Of course, the book could not fit into the overhead compartment,
so I rode for the entire 14-hour flight with the immense tome
resting on my lap. In Santiago the customs people met me with
a minimum of hassle, and I was greatly relieved.
Back at home, I placed a nervous call to Neruda's house in
Isla Negra. Matilde Urrutia, his wife, answered the phone.
I explained that I had flown the book back to Chile and gotten
it through customs. She was very pleased and invited me to
deliver the book personally to their house by the ocean.
Meeting Neruda was not an everyday occurrence, and like Skarmeta's
postino, I was less interested in meeting the "poet del
popolo" than I was eager to learn from the "poet
dell' amore", the poet who had invented whole languages
and whole geographies in the service of love.
Neruda greeted me cheerfully, as if he had nothing better
to do than to talk to the college student who had appeared
on his doorstep. And talk he did! The old raconteur seemed
to delight in the very words that wandered out in their nasal
way from his mouth, and he was always the main character in
the innumerable and interlocking tales that came skipping
and laughing out of his prodigious memory.
The house at Isla Negra was more of a cluttered museum-frigate
than a home. The poet walked me up and down the decks of that
strange vessel, pronouncing his authoritative verses on the
various maritime artifacts assembled there.
The pounding sea was a constant presence, and I was persuaded
that only this curious caretaker was capable of being its
custodian, as he suggested in "Una Casa en la Arena":
"The PacificOcean ran off the map!
There was no place to put it.
It was so huge and chaotic and blue that it would not fit
So they left it in front of my window."
At length Neruda took me into his bar, and we stayed there
until well into the night, surrounded by a rainbow of bottles
and lost in stories whose color and abundance out-dazzled
those bottles. I do not remember if he asked me my name, and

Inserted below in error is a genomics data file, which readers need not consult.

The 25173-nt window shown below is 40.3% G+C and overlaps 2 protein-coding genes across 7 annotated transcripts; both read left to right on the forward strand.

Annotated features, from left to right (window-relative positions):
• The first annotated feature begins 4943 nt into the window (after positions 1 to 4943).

if I had returned the next day, I am not certain that he would
have recognized me.
At the time, I was rather proud of my role in bringing Neruda's
book to Isla Negra. Looking back now from the vantage point
of three decades, I understand that Neruda himself was the
real postman. He took packages from the elemental spirits
of my native land and delivered them abroad. His letter was
a love-letter to life and to the people of the world.
As he wrote in the "Versos del Capitan":
"And thus this letter ends
my feet are firm upon the earth,
my hand writes this letter on the road,
and in the midst of my life I will be always
with friends or confronted by the enemy,
with your name in my mouth
and a kiss which never
After inquiring recently about this magnificent book, I received
the following answer from Tamara Waldspurger, Director of
"Bibliotecas y Archivos" in the National Library:
"In reference to the book that you gave personally to
Pablo Neruda in Isla Negra, may I assure you that this big
book---'nearly a square meter'---is in the Specialized Library
of the "Fundación Neruda". It contains a
selection of poems from "Canto General" translated
to english by Ben Belitt and published in New York. It comes
with original litographs from David Alfaro Siqueiros and it
is the edition XVI of XXV".